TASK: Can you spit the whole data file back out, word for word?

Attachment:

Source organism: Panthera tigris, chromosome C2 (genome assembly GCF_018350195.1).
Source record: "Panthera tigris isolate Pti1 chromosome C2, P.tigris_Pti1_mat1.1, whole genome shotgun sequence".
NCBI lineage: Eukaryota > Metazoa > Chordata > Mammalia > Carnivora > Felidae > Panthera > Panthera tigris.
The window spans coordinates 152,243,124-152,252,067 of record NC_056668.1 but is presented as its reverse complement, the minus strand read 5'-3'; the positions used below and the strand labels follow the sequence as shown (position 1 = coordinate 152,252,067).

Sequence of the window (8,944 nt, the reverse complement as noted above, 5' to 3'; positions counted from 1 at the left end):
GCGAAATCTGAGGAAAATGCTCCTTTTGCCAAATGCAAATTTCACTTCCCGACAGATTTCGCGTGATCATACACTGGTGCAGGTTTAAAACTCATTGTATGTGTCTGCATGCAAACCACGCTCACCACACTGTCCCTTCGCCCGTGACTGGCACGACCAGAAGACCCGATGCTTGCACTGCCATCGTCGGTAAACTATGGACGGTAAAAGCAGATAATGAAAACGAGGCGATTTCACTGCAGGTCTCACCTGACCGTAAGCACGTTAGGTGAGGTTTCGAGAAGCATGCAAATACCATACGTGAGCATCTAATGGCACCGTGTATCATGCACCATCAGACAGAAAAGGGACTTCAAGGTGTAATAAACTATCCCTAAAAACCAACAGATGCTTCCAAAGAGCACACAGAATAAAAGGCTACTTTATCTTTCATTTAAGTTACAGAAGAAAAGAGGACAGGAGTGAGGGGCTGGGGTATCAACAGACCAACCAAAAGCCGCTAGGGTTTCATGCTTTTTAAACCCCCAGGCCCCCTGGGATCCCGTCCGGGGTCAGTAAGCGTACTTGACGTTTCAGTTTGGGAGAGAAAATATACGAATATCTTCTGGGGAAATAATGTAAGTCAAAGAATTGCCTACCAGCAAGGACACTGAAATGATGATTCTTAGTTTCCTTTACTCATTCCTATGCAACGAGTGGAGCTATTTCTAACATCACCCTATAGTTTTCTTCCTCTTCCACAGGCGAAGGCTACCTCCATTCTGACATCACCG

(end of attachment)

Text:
Source organism: Panthera tigris, chromosome C2 (genome assembly GCF_018350195.1).
Source record: "Panthera tigris isolate Pti1 chromosome C2, P.tigris_Pti1_mat1.1, whole genome shotgun sequence".
NCBI lineage: Eukaryota > Metazoa > Chordata > Mammalia > Carnivora > Felidae > Panthera > Panthera tigris.
The window spans coordinates 152,243,124-152,252,067 of record NC_056668.1 but is presented as its reverse complement, the minus strand read 5'-3'; the positions used below and the strand labels follow the sequence as shown (position 1 = coordinate 152,252,067).

Sequence of the window (8,944 nt, the reverse complement as noted above, 5' to 3'; positions counted from 1 at the left end):
GCGAAATCTGAGGAAAATGCTCCTTTTGCCAAATGCAAATTTCACTTCCCGACAGATTTCGCGTGATCATACACTGGTGCAGGTTTAAAACTCATTGTATGTGTCTGCATGCAAACCACGCTCACCACACTGTCCCTTCGCCCGTGACTGGCACGACCAGAAGACCCGATGCTTGCACTGCCATCGTCGGTAAACTATGGACGGTAAAAGCAGATAATGAAAACGAGGCGATTTCACTGCAGGTCTCACCTGACCGTAAGCACGTTAGGTGAGGTTTCGAGAAGCATGCAAATACCATACGTGAGCATCTAATGGCACCGTGTATCATGCACCATCAGACAGAAAAGGGACTTCAAGGTGTAATAAACTATCCCTAAAAACCAACAGATGCTTCCAAAGAGCACACAGAATAAAAGGCTACTTTATCTTTCATTTAAGTTACAGAAGAAAAGAGGACAGGAGTGAGGGGCTGGGGTATCAACAGACCAACCAAAAGCCGCTAGGGTTTCATGCTTTTTAAACCCCCAGGCCCCCTGGGATCCCGTCCGGGGTCAGTAAGCGTACTTGACGTTTCAGTTTGGGAGAGAAAATATACGAATATCTTCTGGGGAAATAATGTAAGTCAAAGAATTGCCTACCAGCAAGGACACTGAAATGATGATTCTTAGTTTCCTTTACTCATTCCTATGCAACGAGTGGAGCTATTTCTAACATCACCCTATAGTTTTCTTCCTCTTCCACAGGCGAAGGCTACCTCCATTCTGACATCACCG